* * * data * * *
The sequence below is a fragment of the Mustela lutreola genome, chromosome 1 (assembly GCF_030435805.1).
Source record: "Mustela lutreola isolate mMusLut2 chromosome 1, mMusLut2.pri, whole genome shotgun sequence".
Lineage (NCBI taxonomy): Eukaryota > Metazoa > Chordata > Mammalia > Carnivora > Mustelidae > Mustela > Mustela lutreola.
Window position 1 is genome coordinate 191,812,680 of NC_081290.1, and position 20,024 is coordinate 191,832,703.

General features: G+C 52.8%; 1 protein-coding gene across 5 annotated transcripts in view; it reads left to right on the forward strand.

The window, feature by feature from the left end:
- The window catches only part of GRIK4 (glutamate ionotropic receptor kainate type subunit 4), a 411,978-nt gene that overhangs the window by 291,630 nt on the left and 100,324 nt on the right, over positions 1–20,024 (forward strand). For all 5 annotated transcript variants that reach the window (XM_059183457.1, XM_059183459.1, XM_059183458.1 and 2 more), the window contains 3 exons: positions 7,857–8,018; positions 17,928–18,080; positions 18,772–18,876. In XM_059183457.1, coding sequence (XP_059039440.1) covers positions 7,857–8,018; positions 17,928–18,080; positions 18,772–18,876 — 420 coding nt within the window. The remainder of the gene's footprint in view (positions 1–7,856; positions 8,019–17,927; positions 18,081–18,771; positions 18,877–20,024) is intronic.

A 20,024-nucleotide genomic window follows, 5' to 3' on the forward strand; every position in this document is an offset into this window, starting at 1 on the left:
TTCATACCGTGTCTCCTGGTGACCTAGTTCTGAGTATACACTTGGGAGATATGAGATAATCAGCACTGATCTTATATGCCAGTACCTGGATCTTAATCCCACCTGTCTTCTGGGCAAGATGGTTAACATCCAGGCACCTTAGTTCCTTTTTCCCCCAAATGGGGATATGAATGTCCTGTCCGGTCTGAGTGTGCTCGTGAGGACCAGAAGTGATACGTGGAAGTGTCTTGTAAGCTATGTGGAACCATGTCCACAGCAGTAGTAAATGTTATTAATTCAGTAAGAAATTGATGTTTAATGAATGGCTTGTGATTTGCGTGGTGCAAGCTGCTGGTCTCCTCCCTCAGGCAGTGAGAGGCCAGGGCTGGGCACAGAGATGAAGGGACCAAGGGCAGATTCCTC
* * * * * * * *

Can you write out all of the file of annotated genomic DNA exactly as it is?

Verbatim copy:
The sequence below is a fragment of the Mustela lutreola genome, chromosome 1 (assembly GCF_030435805.1).
Source record: "Mustela lutreola isolate mMusLut2 chromosome 1, mMusLut2.pri, whole genome shotgun sequence".
Lineage (NCBI taxonomy): Eukaryota > Metazoa > Chordata > Mammalia > Carnivora > Mustelidae > Mustela > Mustela lutreola.
Window position 1 is genome coordinate 191,812,680 of NC_081290.1, and position 20,024 is coordinate 191,832,703.

General features: G+C 52.8%; 1 protein-coding gene across 5 annotated transcripts in view; it reads left to right on the forward strand.

The window, feature by feature from the left end:
- The window catches only part of GRIK4 (glutamate ionotropic receptor kainate type subunit 4), a 411,978-nt gene that overhangs the window by 291,630 nt on the left and 100,324 nt on the right, over positions 1–20,024 (forward strand). For all 5 annotated transcript variants that reach the window (XM_059183457.1, XM_059183459.1, XM_059183458.1 and 2 more), the window contains 3 exons: positions 7,857–8,018; positions 17,928–18,080; positions 18,772–18,876. In XM_059183457.1, coding sequence (XP_059039440.1) covers positions 7,857–8,018; positions 17,928–18,080; positions 18,772–18,876 — 420 coding nt within the window. The remainder of the gene's footprint in view (positions 1–7,856; positions 8,019–17,927; positions 18,081–18,771; positions 18,877–20,024) is intronic.

A 20,024-nucleotide genomic window follows, 5' to 3' on the forward strand; every position in this document is an offset into this window, starting at 1 on the left:
TTCATACCGTGTCTCCTGGTGACCTAGTTCTGAGTATACACTTGGGAGATATGAGATAATCAGCACTGATCTTATATGCCAGTACCTGGATCTTAATCCCACCTGTCTTCTGGGCAAGATGGTTAACATCCAGGCACCTTAGTTCCTTTTTCCCCCAAATGGGGATATGAATGTCCTGTCCGGTCTGAGTGTGCTCGTGAGGACCAGAAGTGATACGTGGAAGTGTCTTGTAAGCTATGTGGAACCATGTCCACAGCAGTAGTAAATGTTATTAATTCAGTAAGAAATTGATGTTTAATGAATGGCTTGTGATTTGCGTGGTGCAAGCTGCTGGTCTCCTCCCTCAGGCAGTGAGAGGCCAGGGCTGGGCACAGAGATGAAGGGACCAAGGGCAGATTCCTC